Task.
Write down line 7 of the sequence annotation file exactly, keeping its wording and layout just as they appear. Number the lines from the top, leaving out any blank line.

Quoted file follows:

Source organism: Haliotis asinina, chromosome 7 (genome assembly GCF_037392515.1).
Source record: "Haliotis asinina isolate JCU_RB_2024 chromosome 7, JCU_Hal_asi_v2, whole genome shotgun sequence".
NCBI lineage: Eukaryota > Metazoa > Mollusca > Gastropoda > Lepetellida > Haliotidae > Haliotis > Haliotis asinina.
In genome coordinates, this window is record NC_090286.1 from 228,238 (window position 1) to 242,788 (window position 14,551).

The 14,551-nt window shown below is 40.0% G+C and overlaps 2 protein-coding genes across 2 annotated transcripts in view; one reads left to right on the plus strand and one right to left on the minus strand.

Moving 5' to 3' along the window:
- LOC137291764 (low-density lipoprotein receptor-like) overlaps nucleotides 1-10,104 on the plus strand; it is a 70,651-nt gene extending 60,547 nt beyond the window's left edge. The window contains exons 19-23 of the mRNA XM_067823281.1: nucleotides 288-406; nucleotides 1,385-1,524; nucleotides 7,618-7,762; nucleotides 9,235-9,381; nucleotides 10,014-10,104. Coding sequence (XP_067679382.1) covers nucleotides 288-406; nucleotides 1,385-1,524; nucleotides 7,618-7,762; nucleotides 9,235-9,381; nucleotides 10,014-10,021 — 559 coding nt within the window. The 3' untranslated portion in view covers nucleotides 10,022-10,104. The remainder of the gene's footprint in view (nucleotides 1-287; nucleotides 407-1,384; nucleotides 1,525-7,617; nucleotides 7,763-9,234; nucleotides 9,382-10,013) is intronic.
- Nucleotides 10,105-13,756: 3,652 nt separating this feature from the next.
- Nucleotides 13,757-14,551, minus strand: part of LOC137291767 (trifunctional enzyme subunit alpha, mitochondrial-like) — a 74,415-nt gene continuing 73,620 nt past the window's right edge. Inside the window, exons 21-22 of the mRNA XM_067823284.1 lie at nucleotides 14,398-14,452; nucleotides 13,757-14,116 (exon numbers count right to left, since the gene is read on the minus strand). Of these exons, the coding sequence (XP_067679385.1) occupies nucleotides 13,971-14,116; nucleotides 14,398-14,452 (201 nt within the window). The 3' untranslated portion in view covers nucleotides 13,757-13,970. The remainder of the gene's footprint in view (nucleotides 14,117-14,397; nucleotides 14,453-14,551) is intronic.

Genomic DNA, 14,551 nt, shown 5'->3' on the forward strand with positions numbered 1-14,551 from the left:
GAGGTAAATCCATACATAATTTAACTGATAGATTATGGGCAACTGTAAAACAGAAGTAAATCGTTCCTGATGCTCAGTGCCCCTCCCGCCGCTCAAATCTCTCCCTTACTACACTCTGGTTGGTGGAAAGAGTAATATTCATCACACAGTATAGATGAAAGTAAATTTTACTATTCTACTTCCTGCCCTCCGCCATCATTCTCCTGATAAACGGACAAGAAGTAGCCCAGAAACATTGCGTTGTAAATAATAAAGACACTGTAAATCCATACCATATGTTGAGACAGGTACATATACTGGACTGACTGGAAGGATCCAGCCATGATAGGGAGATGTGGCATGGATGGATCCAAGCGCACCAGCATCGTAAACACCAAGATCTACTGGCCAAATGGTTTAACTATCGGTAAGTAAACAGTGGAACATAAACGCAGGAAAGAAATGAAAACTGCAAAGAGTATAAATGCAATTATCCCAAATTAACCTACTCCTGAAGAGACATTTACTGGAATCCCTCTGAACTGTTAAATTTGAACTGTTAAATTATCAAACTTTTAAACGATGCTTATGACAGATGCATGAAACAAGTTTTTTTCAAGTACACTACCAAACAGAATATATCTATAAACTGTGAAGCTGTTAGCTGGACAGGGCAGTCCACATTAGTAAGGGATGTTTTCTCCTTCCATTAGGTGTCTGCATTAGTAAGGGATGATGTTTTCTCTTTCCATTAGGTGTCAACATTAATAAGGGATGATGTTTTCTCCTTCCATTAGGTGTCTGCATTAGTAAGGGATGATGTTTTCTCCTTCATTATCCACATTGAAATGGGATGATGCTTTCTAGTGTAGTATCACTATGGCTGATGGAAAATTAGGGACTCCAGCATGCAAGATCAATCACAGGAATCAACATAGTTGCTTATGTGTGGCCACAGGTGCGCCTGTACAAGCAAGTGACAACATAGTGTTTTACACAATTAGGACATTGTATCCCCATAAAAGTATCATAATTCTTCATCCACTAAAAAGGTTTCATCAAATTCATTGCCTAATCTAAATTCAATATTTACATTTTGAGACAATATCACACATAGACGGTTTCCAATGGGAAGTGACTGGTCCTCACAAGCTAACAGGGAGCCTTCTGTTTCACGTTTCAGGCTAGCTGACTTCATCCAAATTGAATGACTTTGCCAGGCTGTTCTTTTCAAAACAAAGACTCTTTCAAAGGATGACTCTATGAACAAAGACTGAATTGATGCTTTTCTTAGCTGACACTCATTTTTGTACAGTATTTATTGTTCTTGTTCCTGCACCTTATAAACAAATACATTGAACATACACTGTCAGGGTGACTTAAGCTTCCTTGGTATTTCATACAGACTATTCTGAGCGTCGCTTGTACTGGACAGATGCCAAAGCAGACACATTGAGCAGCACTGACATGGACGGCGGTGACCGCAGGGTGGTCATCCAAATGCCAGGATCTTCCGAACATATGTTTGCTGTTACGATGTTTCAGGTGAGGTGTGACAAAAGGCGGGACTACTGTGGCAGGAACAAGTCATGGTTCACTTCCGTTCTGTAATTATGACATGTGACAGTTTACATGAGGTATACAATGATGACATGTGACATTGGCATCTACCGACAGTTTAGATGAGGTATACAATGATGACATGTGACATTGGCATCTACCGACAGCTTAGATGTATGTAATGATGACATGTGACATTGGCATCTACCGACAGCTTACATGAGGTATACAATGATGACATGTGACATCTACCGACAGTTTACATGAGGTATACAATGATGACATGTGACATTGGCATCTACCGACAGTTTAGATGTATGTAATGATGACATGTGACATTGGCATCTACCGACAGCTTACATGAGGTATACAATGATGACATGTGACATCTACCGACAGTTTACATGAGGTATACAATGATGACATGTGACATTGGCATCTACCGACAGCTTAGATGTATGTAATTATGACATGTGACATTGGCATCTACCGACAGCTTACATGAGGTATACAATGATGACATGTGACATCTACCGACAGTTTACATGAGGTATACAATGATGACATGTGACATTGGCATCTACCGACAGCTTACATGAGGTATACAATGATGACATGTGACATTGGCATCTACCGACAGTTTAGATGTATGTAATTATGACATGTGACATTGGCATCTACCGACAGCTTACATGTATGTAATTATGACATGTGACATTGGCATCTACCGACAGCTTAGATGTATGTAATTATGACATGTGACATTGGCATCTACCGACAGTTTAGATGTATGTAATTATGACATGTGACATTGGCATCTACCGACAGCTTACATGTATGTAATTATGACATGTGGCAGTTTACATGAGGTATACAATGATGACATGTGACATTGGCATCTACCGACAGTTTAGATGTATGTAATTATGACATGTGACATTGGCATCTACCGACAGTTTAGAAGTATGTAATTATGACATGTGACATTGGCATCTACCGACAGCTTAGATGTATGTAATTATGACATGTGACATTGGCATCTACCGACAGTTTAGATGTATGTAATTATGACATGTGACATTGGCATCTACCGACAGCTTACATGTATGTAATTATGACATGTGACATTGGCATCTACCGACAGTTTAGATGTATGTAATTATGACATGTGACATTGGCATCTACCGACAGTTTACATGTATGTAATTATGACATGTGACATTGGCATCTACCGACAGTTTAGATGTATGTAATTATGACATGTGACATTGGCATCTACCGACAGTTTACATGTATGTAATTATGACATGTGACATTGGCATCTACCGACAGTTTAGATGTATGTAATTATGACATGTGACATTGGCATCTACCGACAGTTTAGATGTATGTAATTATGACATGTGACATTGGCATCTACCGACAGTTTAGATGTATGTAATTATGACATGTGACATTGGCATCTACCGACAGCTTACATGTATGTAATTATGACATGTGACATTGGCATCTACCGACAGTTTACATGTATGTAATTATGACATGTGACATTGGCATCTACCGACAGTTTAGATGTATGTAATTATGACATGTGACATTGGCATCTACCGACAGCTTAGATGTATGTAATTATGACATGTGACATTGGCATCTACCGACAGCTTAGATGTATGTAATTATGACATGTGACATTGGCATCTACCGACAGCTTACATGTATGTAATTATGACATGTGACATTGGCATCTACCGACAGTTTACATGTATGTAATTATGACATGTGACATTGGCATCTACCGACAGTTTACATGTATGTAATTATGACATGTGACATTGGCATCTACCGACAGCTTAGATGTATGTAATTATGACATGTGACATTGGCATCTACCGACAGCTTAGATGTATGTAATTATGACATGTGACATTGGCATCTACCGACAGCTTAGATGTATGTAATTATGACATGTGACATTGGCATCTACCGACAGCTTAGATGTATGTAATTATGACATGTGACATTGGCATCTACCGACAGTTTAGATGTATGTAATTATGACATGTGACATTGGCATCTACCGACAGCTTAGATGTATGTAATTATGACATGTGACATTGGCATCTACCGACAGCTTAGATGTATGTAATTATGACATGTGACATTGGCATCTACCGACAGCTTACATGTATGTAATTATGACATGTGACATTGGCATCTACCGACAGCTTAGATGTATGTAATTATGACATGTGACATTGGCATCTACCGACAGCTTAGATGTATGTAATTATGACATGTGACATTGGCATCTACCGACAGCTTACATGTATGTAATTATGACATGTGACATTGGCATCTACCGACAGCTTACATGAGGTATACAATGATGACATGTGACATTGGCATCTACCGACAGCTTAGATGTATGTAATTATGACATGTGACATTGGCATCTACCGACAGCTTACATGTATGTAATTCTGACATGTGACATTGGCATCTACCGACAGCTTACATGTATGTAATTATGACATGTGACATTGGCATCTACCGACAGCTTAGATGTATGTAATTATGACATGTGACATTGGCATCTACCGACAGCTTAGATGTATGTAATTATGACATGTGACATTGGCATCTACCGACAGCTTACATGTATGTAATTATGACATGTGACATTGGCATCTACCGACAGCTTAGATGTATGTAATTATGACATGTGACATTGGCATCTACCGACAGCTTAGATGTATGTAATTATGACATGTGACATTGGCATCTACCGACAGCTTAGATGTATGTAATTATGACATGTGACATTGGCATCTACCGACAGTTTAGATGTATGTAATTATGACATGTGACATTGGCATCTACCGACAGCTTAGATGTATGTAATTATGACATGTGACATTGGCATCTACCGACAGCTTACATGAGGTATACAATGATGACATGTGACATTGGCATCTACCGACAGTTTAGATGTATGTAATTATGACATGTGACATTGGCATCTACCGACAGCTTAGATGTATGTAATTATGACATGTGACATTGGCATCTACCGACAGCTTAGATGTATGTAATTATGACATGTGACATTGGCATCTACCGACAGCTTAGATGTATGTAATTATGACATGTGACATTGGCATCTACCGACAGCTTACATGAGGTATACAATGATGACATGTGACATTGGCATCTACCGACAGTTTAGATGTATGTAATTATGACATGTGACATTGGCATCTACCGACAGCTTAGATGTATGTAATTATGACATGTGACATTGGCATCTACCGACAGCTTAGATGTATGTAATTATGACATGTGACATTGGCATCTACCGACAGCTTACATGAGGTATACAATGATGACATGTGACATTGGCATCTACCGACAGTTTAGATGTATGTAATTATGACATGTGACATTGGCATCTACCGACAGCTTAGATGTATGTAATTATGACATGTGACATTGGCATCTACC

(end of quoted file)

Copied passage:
- LOC137291764 (low-density lipoprotein receptor-like) overlaps nucleotides 1-10,104 on the plus strand; it is a 70,651-nt gene extending 60,547 nt beyond the window's left edge. The window contains exons 19-23 of the mRNA XM_067823281.1: nucleotides 288-406; nucleotides 1,385-1,524; nucleotides 7,618-7,762; nucleotides 9,235-9,381; nucleotides 10,014-10,104. Coding sequence (XP_067679382.1) covers nucleotides 288-406; nucleotides 1,385-1,524; nucleotides 7,618-7,762; nucleotides 9,235-9,381; nucleotides 10,014-10,021 — 559 coding nt within the window. The 3' untranslated portion in view covers nucleotides 10,022-10,104. The remainder of the gene's footprint in view (nucleotides 1-287; nucleotides 407-1,384; nucleotides 1,525-7,617; nucleotides 7,763-9,234; nucleotides 9,382-10,013) is intronic.